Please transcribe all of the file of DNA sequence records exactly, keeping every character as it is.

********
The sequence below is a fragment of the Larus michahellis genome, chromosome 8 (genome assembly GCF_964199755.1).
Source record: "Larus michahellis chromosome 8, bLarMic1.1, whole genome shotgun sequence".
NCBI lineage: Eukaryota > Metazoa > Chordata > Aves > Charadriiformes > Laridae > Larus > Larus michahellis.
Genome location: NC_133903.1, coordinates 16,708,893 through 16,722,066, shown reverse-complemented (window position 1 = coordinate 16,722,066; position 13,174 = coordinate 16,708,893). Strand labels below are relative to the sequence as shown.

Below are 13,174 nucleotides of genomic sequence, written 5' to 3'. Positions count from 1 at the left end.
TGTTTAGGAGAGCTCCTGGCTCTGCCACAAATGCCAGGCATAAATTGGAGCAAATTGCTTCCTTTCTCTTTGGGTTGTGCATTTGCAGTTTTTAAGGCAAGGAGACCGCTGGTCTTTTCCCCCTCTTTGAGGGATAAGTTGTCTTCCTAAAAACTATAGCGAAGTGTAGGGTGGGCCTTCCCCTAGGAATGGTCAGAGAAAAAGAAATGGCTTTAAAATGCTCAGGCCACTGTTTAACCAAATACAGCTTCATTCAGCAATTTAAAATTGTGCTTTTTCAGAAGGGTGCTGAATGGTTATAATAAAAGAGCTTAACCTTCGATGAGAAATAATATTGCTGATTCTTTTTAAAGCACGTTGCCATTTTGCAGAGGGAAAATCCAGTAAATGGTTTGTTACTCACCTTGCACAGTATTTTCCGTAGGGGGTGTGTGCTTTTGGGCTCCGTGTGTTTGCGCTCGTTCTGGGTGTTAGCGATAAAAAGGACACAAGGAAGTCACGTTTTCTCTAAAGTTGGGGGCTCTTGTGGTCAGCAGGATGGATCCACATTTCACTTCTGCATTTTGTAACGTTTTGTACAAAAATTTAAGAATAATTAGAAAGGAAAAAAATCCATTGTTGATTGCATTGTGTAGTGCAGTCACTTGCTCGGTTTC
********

The sequence below is a fragment of the Larus michahellis genome, chromosome 8 (genome assembly GCF_964199755.1).
Source record: "Larus michahellis chromosome 8, bLarMic1.1, whole genome shotgun sequence".
NCBI lineage: Eukaryota > Metazoa > Chordata > Aves > Charadriiformes > Laridae > Larus > Larus michahellis.
Genome location: NC_133903.1, coordinates 16,708,893 through 16,722,066, shown reverse-complemented (window position 1 = coordinate 16,722,066; position 13,174 = coordinate 16,708,893). Strand labels below are relative to the sequence as shown.

Below are 13,174 nucleotides of genomic sequence, written 5' to 3'. Positions count from 1 at the left end.
TGTTTAGGAGAGCTCCTGGCTCTGCCACAAATGCCAGGCATAAATTGGAGCAAATTGCTTCCTTTCTCTTTGGGTTGTGCATTTGCAGTTTTTAAGGCAAGGAGACCGCTGGTCTTTTCCCCCTCTTTGAGGGATAAGTTGTCTTCCTAAAAACTATAGCGAAGTGTAGGGTGGGCCTTCCCCTAGGAATGGTCAGAGAAAAAGAAATGGCTTTAAAATGCTCAGGCCACTGTTTAACCAAATACAGCTTCATTCAGCAATTTAAAATTGTGCTTTTTCAGAAGGGTGCTGAATGGTTATAATAAAAGAGCTTAACCTTCGATGAGAAATAATATTGCTGATTCTTTTTAAAGCACGTTGCCATTTTGCAGAGGGAAAATCCAGTAAATGGTTTGTTACTCACCTTGCACAGTATTTTCCGTAGGGGGTGTGTGCTTTTGGGCTCCGTGTGTTTGCGCTCGTTCTGGGTGTTAGCGATAAAAAGGACACAAGGAAGTCACGTTTTCTCTAAAGTTGGGGGCTCTTGTGGTCAGCAGGATGGATCCACATTTCACTTCTGCATTTTGTAACGTTTTGTACAAAAATTTAAGAATAATTAGAAAGGAAAAAAATCCATTGTTGATTGCATTGTGTAGTGCAGTCACTTGCTCGGTTTC